But these are nitpicks. Guild Raider! is an extraordinarily fun and addictive game with tons of customization, exploration, and replay value.

SCORE: 80/100


With the exception of Rathmyer's undetectable/misleading gender, the graphics in Guild Raider don't get in the way. There are some neat flourishes, like the ice-golem summoning boss on level 4, the background panorams on level 4, or the doors on level 5. The mapping is functional and includes lots of alternate pathways. The sprite work for all of the characters is really really neat although I have no idea how much of it is custom, edits, or just found.

Overall, especially looking at the maps, is very little "eye candy" on display here, but honestly who fucking cares. Go play FFXIII again if you want something pretty to look at.

One of the few things I found generally could have been improved upon was the monster graphics. I know you were going for a certain sort of 'cutesy' aesthetic, but those tiny little sprites are just kind of bland and boring.

SCORE: 60/100


The music in Guild Raider! is bouncy, catchy, and up-beat, and for the most part I really dig it. It makes me want to KICK DOWN THE DOOR! FIGHT THE MONSTERS! LOCKPICK THE CHESTS! TAKE THE MAGI!

Apparently a lot of it is from other video games, but I didn't really notice or care. It didn't take anything away.

Sound effects were mostly or entirely RTP, and didn't make much of an impact. They were used well enough to not make much of an impression either way.

SCORE: 70/100

FINAL SCORE: 80/100 (Note: not an average.)

Guild Raider! is an ode to minimalism. It does not waste one second longer than it has to on story, graphics, or any other BS. Everything that the game doesn't specifically focus on is handled quickly, competently, and cleanly and then put out of the way for the game to focus on tight, addictive dungeon delving and treasure hunting. This is in many ways an amazing game, and there's a lot you could learn from it. So get out there, and hunt some magi!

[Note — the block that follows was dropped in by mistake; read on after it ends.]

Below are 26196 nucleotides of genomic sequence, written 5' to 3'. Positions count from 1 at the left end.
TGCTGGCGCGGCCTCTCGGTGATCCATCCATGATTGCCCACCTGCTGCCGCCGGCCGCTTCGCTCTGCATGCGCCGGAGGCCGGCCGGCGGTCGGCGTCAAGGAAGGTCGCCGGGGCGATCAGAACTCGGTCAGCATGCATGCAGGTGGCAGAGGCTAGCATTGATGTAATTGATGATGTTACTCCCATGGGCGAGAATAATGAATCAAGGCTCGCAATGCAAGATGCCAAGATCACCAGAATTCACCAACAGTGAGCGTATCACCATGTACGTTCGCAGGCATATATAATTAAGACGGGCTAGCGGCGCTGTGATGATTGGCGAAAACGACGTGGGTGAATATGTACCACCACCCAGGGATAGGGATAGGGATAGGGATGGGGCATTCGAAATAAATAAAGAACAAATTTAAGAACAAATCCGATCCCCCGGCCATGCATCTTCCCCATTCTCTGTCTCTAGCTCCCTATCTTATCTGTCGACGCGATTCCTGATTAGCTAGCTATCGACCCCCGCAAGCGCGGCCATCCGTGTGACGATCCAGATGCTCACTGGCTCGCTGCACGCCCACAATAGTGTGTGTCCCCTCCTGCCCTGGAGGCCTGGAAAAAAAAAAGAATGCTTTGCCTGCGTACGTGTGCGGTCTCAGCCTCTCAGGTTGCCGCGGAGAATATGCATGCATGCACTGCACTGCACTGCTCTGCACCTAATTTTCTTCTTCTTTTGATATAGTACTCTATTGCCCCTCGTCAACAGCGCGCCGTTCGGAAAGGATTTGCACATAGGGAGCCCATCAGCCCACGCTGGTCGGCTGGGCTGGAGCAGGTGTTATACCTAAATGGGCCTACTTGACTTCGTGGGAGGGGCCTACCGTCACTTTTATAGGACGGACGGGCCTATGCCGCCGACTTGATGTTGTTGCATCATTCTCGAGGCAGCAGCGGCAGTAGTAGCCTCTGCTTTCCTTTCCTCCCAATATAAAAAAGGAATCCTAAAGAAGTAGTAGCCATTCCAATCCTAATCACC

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Ooo, this game looks good! I will have to check it out.
Agreeing with everything in this review as to my first playthrough.

I'd like to note that his decision to make "field healing" and "battle healing" was interesting but also worthless because ultimately, healing meant very little :/ I liked the game but that was a problem.

Also, maybe it's because of my playthrough choices, but the skill variety wasn't all that great, at least on the abilities end. Gordon was the only 1 I bothered with skills on. I used Rathmyer as a utility and I used the other 2 as nuker/support respectively but I have to say that the abilities felt really similar at times. "Thunder Sword: Hit and stun" "Bolting: Stun" "Freeze: Freeze." And then, I'd throw out spells and it'd end up doing near nothing anyway...
Ha, Max's long-awaited review. First of all, thanks for your patience during the versioning process!

I'll accept the blame for the healing issues... At the last minute I changed mind effect % to 100 instead of 50, but apparently in RM2K that just means that the target character's mind power is subtracted from the amount to heal. Whoops. I've changed this and made a number of small fixes (really minor) for the newer version. If I find the time I'll probably make the explanation screen as suggested.

There are no multiple endings, Aven and Abel are just underdeveloped. Though I'm not sure if you grabbed 1.3*, where the ending covers the character's story after they leave the dungeon. I'm glad the overall game was enjoyable though.

doomed2die: Though low-level abilities may be common across certain classes, each class has a unique highest-level ability and their later abilities tend to be very different.
Max McGee
with sorrow down past the fence
As I mentioned in the review (I know it's a lot of text, so you might have missed this) I couldn't manage to beat the final boss yet, so I haven't seen the ending at all.
You know what, now that I see your link to Nuklearpower, I really CAN appreciate how much Diaghlev is like Black Mage.

Also, thanks for the kind review!
This is a really excellent review, in my opinion, for what seems like a really excellent game -I'm looking forward to playing it tonight!
Max McGee
with sorrow down past the fence
Thank you Faenon.

(Thank you Faenon.)
Sorry, I was typing that on a train on my phone, hence spellings and double post. I've played it now and agree with this review. Especially with the advice about an explanatory start screen and an explanation about skills vs. abilities.